ICTY prosecutor Serge Brammertz (Photo: Flickr/ICTY)
13 November 2017 by Boro Kontic

On the eve of the verdict in the case of Bosnian Serb military commander Ratko Mladic ICTY prosecutor Serge Brammertz has given a lengthy interview to Serbian and Bosnian media. Here is shortened version of the interview conducted by Boro Kontic which has appeared in Novi magazine and Oslobodjenje newspaper. 


KLA memorial in Mitrovica, Kosovo (Photo: Joost van Egmond)
15 September 2016 by Stephanie van den Berg, The Hague (The Netherlands)

In their first ever press conference since taking office the registrar and the prosecutor of the Kosovo Specialist Chambers, a special court set up in the Hague to try crimes allegedly committed by Kosovo Albanian guerilla fighters during and after the 1998-99 conflict were at pains to stress their independence and avoided giving a clear time table for when to expect indictments.

Specialist Prosecutor David Schwendiman, a former international prosecutor in the Bosnian state court's war crimes department, insisted he would do his job “without fear or favour” and would base decision “solely on the facts” regardless of “political, diplomatic or other implications or consequences”. The court is controversial in Kosovo where many see the Kosovo Liberation Army (KLA) as freedom fighters who fought a just war against Belgrade's oppressive regime in the then Serb province. Pristina feels unfairly singled out for an extra court after already having several KLA commanders on trial before the International Criminal Tribunal for the former Yugoslavia (ICTY), where all but one were acquitted [IJT-164].

Bosnian victims protesting outside the ICTY during the Karadzic judgement. The banner reads: 'Truth sometimes sleeps but never dies' (Photo: Joost van Egmond)
24 May 2016 by Joost van Egmond

“Finally, good news from The Hague!” famously cried the then Serbian prime minister Ivica Dacic at the acquittal on appeal of former Yugoslav army commander Momcilo Perisic by the International Criminal Tribunal for the former Yugoslavia. For him, and for the government he represented, this counted as vindication of Belgrade’s actions during the war. The fact that Serbia as a state had already been held partly responsible by the International Court of Justice (ICJ) for the very crimes this individual was tried for, was swept under the carpet [IJT-63].

KLA memorial in Mitorvica, Kosovo (Photo: Joost van Egmond)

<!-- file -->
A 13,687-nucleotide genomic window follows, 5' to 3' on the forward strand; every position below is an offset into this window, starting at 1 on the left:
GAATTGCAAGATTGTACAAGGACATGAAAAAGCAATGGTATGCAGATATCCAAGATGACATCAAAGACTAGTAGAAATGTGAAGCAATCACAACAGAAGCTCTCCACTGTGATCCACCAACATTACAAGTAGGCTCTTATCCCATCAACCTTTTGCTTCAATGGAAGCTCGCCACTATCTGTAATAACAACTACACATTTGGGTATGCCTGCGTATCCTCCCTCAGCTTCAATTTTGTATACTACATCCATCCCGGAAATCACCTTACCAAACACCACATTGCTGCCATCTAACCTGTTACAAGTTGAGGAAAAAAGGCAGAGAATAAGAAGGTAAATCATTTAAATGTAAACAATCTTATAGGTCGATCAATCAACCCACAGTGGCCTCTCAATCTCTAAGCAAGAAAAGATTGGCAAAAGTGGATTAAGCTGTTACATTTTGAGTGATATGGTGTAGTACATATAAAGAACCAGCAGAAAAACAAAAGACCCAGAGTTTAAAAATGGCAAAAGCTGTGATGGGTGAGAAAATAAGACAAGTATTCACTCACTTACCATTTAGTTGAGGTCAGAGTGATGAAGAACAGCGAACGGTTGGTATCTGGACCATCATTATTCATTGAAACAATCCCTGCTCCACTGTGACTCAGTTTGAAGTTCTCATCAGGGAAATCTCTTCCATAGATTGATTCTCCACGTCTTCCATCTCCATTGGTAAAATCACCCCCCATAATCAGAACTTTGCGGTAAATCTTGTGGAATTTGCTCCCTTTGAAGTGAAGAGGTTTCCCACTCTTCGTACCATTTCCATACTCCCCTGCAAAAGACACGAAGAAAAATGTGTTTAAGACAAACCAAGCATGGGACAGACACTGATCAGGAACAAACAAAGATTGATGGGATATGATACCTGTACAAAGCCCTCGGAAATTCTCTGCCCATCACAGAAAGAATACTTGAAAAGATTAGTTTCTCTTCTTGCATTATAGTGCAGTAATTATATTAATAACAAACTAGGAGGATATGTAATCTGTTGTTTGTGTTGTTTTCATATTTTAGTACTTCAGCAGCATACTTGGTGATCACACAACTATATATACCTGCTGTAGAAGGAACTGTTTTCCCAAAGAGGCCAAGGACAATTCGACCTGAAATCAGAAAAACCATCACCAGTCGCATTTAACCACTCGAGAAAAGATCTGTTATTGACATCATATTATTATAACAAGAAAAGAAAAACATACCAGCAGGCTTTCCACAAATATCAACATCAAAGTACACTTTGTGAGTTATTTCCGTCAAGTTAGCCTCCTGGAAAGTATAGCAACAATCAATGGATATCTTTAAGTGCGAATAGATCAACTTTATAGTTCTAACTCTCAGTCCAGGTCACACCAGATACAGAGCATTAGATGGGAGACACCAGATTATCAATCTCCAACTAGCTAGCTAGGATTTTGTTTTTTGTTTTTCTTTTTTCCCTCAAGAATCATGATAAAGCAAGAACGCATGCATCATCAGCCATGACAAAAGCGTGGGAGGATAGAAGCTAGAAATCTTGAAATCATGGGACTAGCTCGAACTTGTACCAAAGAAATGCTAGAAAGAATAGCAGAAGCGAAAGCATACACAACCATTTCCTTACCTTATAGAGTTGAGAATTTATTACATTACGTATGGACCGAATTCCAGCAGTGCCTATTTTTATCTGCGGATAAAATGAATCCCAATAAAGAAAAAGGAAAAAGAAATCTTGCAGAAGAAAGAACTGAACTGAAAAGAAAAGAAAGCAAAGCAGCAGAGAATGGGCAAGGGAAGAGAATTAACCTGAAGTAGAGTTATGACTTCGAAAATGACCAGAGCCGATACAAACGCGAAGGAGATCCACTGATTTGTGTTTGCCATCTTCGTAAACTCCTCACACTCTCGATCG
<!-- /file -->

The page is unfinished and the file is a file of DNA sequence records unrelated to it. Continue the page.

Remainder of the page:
22 February 2015 by Una Hajdari, Pristina (Kosovo)

A document leaked last week to Kosovar media provides legal background for a court that will deal with crimes allegedly committed by the Kosovo Liberation Army (KLA) from 1998 to 2000.

Serbian delegation interviewed by journalists inside the Peace Palace, which holds the seat of the ICJ (Photo: Sandra Milic)
11 February 2015 by Sandra Milic, The Hague (The Netherlands) and Stephanie van den Berg, Belgrade (Serbia)

Some hoped it would be the end of an era when the UN’s judicial branch last week ruled that neither side of the 1991-1995 war in Croatia committed genocide. After the International Court of Justice’s ruling on Bosnia in 2007, Belgrade could think this was the last ICJ lawsuit it would face. But now Kosovo is determined to have its day in court.

14 March 2011 by -

Two former KLA guerrilla leaders accused of war crimes for allegedly torturing civilians in prison camps set up in Albania pleaded not guilty at the start of their trial before a Kosovo court on Monday.

The trial of Sabit Geci and Riza Alija, former commanders of the ethnic Albanian guerrilla Kosovo Liberation Army (KLA), is the first to tackle the allegations that the rebels set up illegal camps in neighbouring Albania.

01 June 2001 by -

Callixte Mbarushimana, a suspect wanted by Rwanda, is expected to begin giving evidence in his defence on May 16. His detention in Kosovo has just been extended by 30 days. The Rwandan authorities have kept to the deadlines. On May 10, the Kigali public prosecutors office handed over the case file against Callixte Mbarushimana to Lis Serj, the Danish magistrate serving as an international judge in Kosovo. Rwanda had been given until May 12 to respond to the Pristina judge's request for the file.

31 August 2011 by Rodasa Milutinovic

The prosecution case in the retrial of former Kosovo Prime Minister Ramush Haradinaj before the International Criminal Tribunal for the former Yugoslavia (ICTY) got off to a rocky start, hours into the proceedings last week, after its key witness refused to testify.

22 November 2004 by -

The first trial of Kosovan Albanians, all former members of the Kosovo Liberation Army (KLA), opened on 15 November before the International Criminal Tribunal for the Former Yugoslavia (ICTY). Fatmir Limaj, 33, Isak Musliu, 34, and Haradin Bala, 57 are accused of « murder, cruel treatment, torture and inhuman acts» committed in 1998 against Serbian and Albanian civilians of Kosovo in a KLA prison camp at Lapushnik, eastern Kosovo. Limaj and Musliu were joint commanders of the Lapushnik camp, while Bala worked there as a guard.

07 February 2005 by -

One of the ICTY\'s most wanted suspects, Vladimir Lazarevic, who gave himself up to the Court on 28 January, is due to make his first appearance before the judges on 7 February. The former commander of the Pristina corps of the Yugoslav Army is wanted for war crimes committed during the Kosovo war (1998-1999). His decision to hand himself in, which was taken in conjunction with the Serb Prime Minister Vojislav Kostunica, is the first sign from Belgrade of cooperation with the international tribunal.